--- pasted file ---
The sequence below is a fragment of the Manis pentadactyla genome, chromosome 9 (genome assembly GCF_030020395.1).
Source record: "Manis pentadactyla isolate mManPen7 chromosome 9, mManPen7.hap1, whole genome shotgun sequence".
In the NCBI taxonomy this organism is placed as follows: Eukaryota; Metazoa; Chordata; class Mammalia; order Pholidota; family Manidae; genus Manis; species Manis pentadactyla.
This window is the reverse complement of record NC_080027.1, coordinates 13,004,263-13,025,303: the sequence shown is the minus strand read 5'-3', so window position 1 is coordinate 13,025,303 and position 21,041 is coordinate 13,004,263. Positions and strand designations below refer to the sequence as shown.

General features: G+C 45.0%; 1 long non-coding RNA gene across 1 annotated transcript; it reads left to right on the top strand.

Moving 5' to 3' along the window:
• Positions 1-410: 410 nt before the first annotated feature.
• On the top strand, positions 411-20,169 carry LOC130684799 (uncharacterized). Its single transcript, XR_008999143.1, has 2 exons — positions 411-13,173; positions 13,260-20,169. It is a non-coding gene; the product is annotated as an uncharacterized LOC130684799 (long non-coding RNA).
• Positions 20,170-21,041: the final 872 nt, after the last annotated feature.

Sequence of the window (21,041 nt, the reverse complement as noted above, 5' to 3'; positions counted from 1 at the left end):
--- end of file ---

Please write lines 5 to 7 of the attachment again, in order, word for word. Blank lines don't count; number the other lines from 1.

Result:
General features: G+C 45.0%; 1 long non-coding RNA gene across 1 annotated transcript; it reads left to right on the top strand.

Moving 5' to 3' along the window:
• Positions 1-410: 410 nt before the first annotated feature.